Rather than extend the invitation at the end of the sermon, the audience is instructed "if there is any way we can help you, let us know. The shepherds are in the foyer to give counsel." The "sacrament" of baptism is not mentioned.

The Lord's Supper (called Communion by the transition teams) and baptism seem to be an artifacts rather than working agents.

At the same time, the preacher often says that all the accomplishments of the church members have not been achieved by them, but by the "Holy Spirit" who opens doors and gives growth. The congregation is also informed that the Lord's Supper is not to be a solemn feast of introspection, but an opportunity to TALK to the person next to you all about the preceding week and about the Lord's and Holy Spirit operation. In some churches, members are asked to take a stone at the start of the worship period, and during the Lord's Supper to bring it forward and place it near the Lord's Table. This is to indicate that the "stone" (hindrance) in the worshiper's life is to be removed during this Supper. These comments may be given by a preacher in his 20s who says he knows more about 1 Corinthians 11 and 12 than all the people who have studied these passages for half a century.



 
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William
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24.153.50.147

Sabbath and Worship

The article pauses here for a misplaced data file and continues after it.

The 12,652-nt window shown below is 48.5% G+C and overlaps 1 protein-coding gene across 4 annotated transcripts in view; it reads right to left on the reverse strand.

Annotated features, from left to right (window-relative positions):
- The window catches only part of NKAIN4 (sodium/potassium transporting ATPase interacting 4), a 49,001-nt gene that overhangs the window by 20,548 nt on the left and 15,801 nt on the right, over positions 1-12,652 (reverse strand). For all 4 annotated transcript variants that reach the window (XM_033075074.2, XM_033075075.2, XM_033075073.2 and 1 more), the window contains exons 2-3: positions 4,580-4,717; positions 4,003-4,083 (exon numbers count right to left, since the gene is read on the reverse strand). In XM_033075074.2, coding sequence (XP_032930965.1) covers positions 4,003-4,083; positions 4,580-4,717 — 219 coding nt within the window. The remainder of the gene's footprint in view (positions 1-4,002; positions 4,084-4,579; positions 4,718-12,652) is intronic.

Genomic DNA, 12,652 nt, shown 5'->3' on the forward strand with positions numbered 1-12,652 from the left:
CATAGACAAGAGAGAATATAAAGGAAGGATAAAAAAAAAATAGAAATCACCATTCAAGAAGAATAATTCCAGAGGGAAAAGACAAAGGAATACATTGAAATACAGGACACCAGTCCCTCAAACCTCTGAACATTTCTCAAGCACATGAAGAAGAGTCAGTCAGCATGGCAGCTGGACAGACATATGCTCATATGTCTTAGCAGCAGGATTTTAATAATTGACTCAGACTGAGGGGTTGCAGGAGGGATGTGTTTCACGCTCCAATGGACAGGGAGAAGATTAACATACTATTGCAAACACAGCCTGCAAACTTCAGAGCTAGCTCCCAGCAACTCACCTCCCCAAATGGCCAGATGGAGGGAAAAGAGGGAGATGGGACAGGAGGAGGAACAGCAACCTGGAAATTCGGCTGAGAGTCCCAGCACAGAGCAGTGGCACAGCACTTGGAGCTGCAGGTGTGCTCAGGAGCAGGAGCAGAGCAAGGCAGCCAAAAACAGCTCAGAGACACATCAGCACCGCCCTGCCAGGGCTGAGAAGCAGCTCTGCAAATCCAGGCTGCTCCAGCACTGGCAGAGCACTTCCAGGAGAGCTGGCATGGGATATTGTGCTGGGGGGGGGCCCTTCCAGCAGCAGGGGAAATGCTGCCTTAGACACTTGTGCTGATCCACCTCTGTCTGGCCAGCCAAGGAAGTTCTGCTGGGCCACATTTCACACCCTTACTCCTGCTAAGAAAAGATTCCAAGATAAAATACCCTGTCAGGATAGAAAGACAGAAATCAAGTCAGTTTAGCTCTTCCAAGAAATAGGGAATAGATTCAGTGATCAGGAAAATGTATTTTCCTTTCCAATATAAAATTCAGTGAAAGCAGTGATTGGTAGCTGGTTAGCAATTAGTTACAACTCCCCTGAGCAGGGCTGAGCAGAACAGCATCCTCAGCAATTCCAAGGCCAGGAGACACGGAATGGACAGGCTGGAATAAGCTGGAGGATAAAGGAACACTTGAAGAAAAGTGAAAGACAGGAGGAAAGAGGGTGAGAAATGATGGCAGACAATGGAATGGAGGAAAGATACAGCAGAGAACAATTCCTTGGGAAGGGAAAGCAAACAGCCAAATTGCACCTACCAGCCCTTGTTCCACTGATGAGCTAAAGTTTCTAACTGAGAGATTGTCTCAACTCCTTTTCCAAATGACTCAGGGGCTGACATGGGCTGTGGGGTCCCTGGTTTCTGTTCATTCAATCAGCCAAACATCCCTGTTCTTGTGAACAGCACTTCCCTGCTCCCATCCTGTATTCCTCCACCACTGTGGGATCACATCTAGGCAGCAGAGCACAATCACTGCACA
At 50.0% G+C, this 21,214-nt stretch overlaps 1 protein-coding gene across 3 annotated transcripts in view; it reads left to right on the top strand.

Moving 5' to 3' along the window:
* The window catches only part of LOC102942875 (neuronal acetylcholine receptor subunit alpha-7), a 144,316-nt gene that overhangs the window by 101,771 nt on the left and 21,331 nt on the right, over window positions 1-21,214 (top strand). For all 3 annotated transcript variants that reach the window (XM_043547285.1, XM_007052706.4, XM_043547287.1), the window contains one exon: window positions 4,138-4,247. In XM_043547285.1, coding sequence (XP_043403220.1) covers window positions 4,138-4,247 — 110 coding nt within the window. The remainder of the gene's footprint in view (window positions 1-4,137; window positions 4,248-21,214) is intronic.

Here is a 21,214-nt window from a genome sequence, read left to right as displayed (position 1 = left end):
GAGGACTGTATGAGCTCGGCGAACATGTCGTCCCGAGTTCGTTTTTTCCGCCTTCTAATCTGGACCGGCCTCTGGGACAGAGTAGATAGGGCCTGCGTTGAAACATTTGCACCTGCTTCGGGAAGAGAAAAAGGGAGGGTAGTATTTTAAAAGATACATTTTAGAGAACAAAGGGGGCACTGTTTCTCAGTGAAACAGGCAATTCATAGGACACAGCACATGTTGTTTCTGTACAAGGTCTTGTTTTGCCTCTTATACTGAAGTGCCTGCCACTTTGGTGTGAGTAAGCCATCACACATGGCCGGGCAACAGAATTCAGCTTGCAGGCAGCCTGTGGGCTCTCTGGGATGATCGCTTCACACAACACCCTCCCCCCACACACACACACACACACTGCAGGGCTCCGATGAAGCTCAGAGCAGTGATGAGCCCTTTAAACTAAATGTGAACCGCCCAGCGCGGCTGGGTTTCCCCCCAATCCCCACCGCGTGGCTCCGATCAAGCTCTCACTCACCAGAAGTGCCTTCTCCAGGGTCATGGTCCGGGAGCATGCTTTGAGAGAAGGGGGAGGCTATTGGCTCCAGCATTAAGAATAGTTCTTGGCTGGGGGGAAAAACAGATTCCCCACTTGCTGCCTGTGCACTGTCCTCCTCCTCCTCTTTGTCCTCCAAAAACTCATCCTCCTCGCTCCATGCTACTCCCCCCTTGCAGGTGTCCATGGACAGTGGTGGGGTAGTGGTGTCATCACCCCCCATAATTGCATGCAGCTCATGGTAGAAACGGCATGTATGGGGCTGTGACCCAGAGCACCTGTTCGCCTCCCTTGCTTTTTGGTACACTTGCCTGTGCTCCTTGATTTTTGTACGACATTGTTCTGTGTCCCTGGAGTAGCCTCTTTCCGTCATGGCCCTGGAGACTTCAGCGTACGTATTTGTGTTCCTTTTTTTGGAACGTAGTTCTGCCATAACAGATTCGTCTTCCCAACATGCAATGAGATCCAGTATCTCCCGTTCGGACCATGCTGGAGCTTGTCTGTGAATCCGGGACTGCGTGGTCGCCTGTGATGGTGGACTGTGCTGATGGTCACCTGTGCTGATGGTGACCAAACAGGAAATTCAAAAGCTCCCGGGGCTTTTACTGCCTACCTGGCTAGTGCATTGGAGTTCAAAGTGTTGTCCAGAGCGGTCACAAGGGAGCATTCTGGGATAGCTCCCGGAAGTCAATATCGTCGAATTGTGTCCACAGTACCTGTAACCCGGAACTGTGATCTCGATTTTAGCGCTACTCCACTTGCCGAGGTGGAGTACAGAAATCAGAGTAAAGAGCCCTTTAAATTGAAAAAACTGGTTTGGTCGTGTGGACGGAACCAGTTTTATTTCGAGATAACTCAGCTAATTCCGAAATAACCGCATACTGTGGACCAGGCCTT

July 27 2017, 12:03 AM 

I have not attended a congregation where announcements were made first in years. Used to. In fact, at Charlotte Ave. announcements were moved from the end of the service to the beginning because it was concluded that announcements were not part of the "worship service", and they did not want people confused, so announcements and an opening prayer to begin the "worship service". 1955-56, somewhere in there. My current congregation has announcements at the end by one of the elders, then the "shepherd's prayer". Used to be that some male member of the congregation had the duty of announcements and closing prayer, but the elders felt like they needed more control over the announcements. I do not know of any Biblical example, so quiet where the Bible is quiet.
Our "song service" is a mix out of the Paperless Hymnal/Songs of Faith and Praise. Like many, I do not exactly care for many of the selections in this hymnal, but mostly I consider that opinion. If I have an issue with a song I just don't sing. Nobody notices. "As The Deer" has kind of a love song like quality to it, but I believe there is a love song published in the Bible. Why not sing a love song to God? I have attended as a guest a few "community" churches that seemed to be patterned out of the Assemblies of God where the repetition of simple phrases accompanied by arm waving, clapping, standing, etc., worked the attendants into a near frenzy. I did not get it.